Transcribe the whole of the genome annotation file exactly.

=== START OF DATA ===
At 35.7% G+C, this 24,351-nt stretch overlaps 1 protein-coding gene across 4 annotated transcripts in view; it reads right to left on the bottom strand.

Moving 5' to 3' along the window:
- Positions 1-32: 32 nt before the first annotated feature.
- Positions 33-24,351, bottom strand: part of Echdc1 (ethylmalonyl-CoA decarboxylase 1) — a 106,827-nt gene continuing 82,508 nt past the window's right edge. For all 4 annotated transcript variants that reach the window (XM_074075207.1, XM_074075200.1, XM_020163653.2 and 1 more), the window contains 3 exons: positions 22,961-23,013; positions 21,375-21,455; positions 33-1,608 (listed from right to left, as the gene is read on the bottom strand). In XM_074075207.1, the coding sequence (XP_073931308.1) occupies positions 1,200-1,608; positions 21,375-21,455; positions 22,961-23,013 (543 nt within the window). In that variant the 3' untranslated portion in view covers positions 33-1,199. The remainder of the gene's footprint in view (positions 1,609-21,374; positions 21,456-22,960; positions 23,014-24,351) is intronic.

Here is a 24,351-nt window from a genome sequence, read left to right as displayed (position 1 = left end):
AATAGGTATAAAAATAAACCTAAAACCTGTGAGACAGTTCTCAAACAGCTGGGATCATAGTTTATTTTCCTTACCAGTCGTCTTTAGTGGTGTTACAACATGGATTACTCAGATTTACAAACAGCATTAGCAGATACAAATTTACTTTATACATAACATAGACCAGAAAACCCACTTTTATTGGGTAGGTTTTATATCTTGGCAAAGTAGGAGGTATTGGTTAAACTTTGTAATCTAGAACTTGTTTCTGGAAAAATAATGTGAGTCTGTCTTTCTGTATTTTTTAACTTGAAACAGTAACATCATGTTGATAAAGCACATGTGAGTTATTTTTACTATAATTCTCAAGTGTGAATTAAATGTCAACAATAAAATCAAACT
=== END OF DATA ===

At 35.7% G+C, this 24,351-nt stretch overlaps 1 protein-coding gene across 4 annotated transcripts in view; it reads right to left on the bottom strand.

Moving 5' to 3' along the window:
- Positions 1-32: 32 nt before the first annotated feature.
- Positions 33-24,351, bottom strand: part of Echdc1 (ethylmalonyl-CoA decarboxylase 1) — a 106,827-nt gene continuing 82,508 nt past the window's right edge. For all 4 annotated transcript variants that reach the window (XM_074075207.1, XM_074075200.1, XM_020163653.2 and 1 more), the window contains 3 exons: positions 22,961-23,013; positions 21,375-21,455; positions 33-1,608 (listed from right to left, as the gene is read on the bottom strand). In XM_074075207.1, the coding sequence (XP_073931308.1) occupies positions 1,200-1,608; positions 21,375-21,455; positions 22,961-23,013 (543 nt within the window). In that variant the 3' untranslated portion in view covers positions 33-1,199. The remainder of the gene's footprint in view (positions 1,609-21,374; positions 21,456-22,960; positions 23,014-24,351) is intronic.

Here is a 24,351-nt window from a genome sequence, read left to right as displayed (position 1 = left end):
AATAGGTATAAAAATAAACCTAAAACCTGTGAGACAGTTCTCAAACAGCTGGGATCATAGTTTATTTTCCTTACCAGTCGTCTTTAGTGGTGTTACAACATGGATTACTCAGATTTACAAACAGCATTAGCAGATACAAATTTACTTTATACATAACATAGACCAGAAAACCCACTTTTATTGGGTAGGTTTTATATCTTGGCAAAGTAGGAGGTATTGGTTAAACTTTGTAATCTAGAACTTGTTTCTGGAAAAATAATGTGAGTCTGTCTTTCTGTATTTTTTAACTTGAAACAGTAACATCATGTTGATAAAGCACATGTGAGTTATTTTTACTATAATTCTCAAGTGTGAATTAAATGTCAACAATAAAATCAAACT